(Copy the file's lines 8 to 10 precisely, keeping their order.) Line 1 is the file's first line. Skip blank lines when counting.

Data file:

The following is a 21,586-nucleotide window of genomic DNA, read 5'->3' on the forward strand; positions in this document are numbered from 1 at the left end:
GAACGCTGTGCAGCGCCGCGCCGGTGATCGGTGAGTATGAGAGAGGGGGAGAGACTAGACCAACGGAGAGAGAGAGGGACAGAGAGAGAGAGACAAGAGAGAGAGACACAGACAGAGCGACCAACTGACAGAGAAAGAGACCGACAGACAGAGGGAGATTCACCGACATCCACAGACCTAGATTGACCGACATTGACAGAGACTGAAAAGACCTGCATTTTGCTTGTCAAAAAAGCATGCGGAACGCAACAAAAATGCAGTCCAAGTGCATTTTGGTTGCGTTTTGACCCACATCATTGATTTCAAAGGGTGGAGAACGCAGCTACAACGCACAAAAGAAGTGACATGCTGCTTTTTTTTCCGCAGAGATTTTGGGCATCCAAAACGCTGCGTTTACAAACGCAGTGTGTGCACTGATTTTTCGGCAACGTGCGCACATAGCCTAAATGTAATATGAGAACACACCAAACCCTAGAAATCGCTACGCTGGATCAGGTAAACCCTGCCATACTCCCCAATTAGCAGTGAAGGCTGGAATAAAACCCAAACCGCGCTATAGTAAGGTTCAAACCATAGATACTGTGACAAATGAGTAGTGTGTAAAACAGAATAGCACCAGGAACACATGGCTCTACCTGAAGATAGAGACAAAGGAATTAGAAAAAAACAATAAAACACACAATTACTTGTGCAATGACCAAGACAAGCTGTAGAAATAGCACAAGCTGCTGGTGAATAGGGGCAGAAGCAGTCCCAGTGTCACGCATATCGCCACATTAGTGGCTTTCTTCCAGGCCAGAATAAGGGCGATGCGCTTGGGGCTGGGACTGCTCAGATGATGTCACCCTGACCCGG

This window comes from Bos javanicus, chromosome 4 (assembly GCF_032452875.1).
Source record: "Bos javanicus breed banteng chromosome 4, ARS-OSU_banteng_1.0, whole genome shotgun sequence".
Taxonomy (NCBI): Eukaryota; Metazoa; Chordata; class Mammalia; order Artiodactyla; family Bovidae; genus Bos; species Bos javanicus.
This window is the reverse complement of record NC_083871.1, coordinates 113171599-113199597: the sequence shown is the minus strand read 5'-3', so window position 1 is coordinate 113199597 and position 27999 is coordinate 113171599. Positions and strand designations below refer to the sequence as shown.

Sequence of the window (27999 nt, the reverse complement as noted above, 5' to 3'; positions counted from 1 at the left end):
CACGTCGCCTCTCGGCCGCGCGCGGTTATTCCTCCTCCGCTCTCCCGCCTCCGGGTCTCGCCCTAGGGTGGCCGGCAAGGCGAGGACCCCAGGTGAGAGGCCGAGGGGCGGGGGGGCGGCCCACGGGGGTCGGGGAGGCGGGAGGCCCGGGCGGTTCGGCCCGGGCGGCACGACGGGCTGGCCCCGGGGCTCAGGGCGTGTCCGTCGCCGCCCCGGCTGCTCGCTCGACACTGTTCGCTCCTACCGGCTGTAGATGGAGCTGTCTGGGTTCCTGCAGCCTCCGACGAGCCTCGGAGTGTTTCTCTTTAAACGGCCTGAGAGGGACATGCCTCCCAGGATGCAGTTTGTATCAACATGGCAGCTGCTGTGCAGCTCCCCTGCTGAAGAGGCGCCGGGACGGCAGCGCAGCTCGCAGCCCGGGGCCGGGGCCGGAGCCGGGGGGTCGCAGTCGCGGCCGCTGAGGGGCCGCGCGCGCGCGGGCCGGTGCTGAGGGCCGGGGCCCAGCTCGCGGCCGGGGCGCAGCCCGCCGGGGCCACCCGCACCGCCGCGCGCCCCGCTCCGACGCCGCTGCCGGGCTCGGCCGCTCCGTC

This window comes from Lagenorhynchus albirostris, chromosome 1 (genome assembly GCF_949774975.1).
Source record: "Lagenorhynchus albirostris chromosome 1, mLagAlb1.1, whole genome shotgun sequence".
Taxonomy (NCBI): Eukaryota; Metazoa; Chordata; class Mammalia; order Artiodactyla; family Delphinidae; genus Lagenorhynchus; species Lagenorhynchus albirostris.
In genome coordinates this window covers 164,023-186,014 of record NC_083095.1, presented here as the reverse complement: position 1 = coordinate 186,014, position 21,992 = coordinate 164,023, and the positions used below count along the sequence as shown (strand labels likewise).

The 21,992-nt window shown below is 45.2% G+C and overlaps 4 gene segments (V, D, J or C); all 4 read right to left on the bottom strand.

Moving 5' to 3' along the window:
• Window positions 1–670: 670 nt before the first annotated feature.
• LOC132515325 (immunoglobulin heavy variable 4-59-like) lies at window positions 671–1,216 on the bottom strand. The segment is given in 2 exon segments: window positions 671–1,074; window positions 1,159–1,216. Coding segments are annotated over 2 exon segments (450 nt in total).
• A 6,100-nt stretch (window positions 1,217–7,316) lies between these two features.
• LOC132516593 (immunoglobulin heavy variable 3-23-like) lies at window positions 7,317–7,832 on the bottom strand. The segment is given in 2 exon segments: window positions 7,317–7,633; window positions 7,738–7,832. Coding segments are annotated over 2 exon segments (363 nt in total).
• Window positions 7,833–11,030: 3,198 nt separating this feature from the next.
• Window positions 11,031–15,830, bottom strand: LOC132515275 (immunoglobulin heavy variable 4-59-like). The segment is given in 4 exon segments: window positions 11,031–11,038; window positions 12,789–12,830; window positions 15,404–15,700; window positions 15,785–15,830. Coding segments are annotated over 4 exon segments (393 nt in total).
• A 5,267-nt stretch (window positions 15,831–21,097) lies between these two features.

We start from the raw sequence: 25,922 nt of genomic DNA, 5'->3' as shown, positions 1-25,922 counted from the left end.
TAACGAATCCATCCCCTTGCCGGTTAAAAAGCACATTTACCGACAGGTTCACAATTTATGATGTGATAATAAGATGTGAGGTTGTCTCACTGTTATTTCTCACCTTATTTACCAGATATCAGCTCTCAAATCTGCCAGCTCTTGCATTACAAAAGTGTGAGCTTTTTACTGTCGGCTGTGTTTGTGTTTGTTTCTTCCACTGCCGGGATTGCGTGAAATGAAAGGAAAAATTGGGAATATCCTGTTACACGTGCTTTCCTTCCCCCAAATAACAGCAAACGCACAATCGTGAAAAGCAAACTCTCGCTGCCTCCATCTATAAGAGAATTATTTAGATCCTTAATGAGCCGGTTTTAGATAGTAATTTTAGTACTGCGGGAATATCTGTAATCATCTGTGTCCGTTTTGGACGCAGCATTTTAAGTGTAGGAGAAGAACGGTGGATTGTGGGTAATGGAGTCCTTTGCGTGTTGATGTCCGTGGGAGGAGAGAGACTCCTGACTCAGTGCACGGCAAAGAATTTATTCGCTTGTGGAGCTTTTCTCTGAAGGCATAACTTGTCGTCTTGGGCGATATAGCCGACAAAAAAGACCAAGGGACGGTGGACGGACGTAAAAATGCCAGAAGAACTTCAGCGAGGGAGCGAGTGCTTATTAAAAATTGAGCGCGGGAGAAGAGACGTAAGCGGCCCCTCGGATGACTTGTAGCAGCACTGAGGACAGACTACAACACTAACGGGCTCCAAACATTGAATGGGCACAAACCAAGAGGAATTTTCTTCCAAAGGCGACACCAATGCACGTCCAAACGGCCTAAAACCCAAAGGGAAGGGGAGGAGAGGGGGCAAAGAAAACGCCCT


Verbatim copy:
CACGTCGCCTCTCGGCCGCGCGCGGTTATTCCTCCTCCGCTCTCCCGCCTCCGGGTCTCGCCCTAGGGTGGCCGGCAAGGCGAGGACCCCAGGTGAGAGGCCGAGGGGCGGGGGGGCGGCCCACGGGGGTCGGGGAGGCGGGAGGCCCGGGCGGTTCGGCCCGGGCGGCACGACGGGCTGGCCCCGGGGCTCAGGGCGTGTCCGTCGCCGCCCCGGCTGCTCGCTCGACACTGTTCGCTCCTACCGGCTGTAGATGGAGCTGTCTGGGTTCCTGCAGCCTCCGACGAGCCTCGGAGTGTTTCTCTTTAAACGGCCTGAGAGGGACATGCCTCCCAGGATGCAGTTTGTATCAACATGGCAGCTGCTGTGCAGCTCCCCTGCTGAAGAGGCGCCGGGACGGCAGCGCAGCTCGCAGCCCGGGGCCGGGGCCGGAGCCGGGGGGTCGCAGTCGCGGCCGCTGAGGGGCCGCGCGCGCGCGGGCCGGTGCTGAGGGCCGGGGCCCAGCTCGCGGCCGGGGCGCAGCCCGCCGGGGCCACCCGCACCGCCGCGCGCCCCGCTCCGACGCCGCTGCCGGGCTCGGCCGCTCCGTC

This window comes from Lagenorhynchus albirostris, chromosome 1 (genome assembly GCF_949774975.1).
Source record: "Lagenorhynchus albirostris chromosome 1, mLagAlb1.1, whole genome shotgun sequence".